It is a major understatement to say that all of us in this world are immersed in trying times. Anxiety is at heightened levels as we struggle to stay safe and healthy while being responsible to the broader community in which we live. For some of us, connecting with birds and nature is like a calming salve that counters that collective anxiety and provides a distraction that reminds us that the natural cycles of the world continue to flourish.
One of the most obvious of those natural cycles is, of course, the spring migration of birds that is underway across our hemisphere. Birds that nest in the Boreal Forest region are among that sea of migrating birds moving north. Ducks like Green-winged Teal and Northern Pintail have begun arriving in the northern U.S. and southern Canada. A few tiny Ruby-crowned Kinglets have left their southeastern U.S. wintering grounds and made it as far north as Toronto, Ottawa, and Montreal. Northern Waterthrushes, on the other hand, are mostly still in Central American, northern South America and the Caribbean except for a few showing up along the Gulf Coast from Texas to Florida. Blackpoll Warblers are still in northern South America. And up in the Boreal Forest region itself, Willow Ptarmigan that had come south for the winter may be starting to move north again.
Getting to Know Boreal Birds Birds Near You
As so many of us find ourselves staying at or near home for an extended period, perhaps you can find comfort in watching for or learning about the birds migrating through this spring.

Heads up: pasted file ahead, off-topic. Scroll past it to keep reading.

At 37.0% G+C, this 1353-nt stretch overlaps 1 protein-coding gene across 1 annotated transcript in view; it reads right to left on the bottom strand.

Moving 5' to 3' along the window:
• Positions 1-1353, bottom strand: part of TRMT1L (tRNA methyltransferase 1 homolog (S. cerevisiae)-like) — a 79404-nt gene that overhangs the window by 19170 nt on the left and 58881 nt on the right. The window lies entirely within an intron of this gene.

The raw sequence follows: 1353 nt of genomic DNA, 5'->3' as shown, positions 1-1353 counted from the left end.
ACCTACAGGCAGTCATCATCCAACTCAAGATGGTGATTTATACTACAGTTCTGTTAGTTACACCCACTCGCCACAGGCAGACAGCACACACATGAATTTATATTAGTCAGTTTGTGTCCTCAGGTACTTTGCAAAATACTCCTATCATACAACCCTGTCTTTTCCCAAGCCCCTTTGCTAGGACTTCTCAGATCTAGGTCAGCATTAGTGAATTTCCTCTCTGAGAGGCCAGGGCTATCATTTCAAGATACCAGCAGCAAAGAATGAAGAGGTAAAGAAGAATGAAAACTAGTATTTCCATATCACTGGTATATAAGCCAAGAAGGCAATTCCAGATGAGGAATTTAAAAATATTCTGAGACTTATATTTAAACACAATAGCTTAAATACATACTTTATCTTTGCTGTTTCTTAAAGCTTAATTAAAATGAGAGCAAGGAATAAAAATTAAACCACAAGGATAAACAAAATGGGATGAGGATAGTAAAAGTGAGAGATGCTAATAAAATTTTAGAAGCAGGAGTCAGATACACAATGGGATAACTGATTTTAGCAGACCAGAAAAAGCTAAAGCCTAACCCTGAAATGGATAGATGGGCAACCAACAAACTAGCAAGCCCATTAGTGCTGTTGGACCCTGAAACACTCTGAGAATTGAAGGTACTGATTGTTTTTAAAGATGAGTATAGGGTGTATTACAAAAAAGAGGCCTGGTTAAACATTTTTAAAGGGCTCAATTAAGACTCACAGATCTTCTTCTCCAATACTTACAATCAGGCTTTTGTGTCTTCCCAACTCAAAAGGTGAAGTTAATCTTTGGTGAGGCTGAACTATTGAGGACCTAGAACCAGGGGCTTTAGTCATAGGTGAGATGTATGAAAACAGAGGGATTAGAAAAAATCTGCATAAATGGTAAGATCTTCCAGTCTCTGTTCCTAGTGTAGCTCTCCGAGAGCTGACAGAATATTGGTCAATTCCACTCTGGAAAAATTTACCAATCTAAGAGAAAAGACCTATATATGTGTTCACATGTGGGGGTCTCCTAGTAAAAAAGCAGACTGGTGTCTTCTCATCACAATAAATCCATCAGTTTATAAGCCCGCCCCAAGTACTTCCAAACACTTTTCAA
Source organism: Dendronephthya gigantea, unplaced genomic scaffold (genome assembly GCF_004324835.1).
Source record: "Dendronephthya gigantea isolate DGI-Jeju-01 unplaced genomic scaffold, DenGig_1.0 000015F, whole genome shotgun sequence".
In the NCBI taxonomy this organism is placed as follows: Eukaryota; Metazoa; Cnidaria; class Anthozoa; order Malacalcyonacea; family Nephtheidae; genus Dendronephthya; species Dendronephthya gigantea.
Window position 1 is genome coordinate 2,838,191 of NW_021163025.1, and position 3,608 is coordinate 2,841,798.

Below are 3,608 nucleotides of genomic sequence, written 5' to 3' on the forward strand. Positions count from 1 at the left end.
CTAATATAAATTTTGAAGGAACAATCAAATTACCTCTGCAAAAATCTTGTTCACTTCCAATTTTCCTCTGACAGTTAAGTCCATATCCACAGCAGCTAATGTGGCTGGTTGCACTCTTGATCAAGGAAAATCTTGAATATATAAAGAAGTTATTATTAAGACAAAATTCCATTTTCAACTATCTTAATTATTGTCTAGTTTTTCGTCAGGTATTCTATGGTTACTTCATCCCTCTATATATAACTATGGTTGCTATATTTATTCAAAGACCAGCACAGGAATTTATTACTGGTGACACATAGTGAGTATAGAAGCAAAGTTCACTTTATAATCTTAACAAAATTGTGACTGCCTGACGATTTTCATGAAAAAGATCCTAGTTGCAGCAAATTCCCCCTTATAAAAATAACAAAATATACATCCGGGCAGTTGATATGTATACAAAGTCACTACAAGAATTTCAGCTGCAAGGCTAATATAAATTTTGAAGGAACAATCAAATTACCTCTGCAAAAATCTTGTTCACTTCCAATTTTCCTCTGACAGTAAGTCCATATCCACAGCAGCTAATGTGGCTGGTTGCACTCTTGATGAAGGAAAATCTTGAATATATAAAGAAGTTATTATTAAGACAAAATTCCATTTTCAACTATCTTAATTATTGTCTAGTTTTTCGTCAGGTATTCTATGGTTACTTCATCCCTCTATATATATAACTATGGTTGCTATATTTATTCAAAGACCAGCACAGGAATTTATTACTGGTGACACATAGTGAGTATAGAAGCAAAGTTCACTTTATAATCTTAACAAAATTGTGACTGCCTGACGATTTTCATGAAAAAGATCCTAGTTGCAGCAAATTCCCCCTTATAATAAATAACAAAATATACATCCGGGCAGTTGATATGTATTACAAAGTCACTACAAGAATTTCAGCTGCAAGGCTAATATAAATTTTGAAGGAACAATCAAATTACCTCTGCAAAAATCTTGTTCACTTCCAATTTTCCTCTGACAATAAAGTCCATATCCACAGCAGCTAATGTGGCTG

Identifying birds: If you are just learning the birds you may want to use Audubon’s online bird guide or download the free Audubon bird guide app. If you can’t figure out what you are seeing and you need a little help then you could consider downloading the Cornell Lab of Ornithology’s Merlin bird id app.
Listening for birds: You can take it a step further and work on learning to identify birds by sound with this online course.
Photographing birds: If spending time quietly studying and photographing birds sounds more appealing and you need some ideas on how best to do that, here are some tips from the pros.
Contributing to Community Science
For those who already can identify the birds in your area, you may find some fulfillment in contributing your local sightings to the online eBird database to track the movements of all those Boreal birds across the hemisphere. Perhaps consider doing several daily five- or ten-minute counts of all the birds you can identify from your window, backyard or nearby natural area (where you can stay safely separated from others). Studying the birds in your own backyard in detail on a daily basis will almost certainly provide a fresh new perspective on what birds are in your neighborhood and how they change as spring progresses.
For those wanting to try something new, consider recording the songs and calls of birds in your backyard using your iPhone and then uploading them into natural sound recording archives through eBird (attaching the sound file to your checklist) or Xeno-Canto. The Cornell Lab of Ornithology has a free sound analysis program called Raven Lite that you can use to visualize a spectrogram of your recording to learn more about bird sound.
As we all deal in our own ways with the difficulties and anxieties of this unprecedented global health crisis, may connecting with nature and birds give you strength and hope. But above all, take care of yourselves and your loved ones.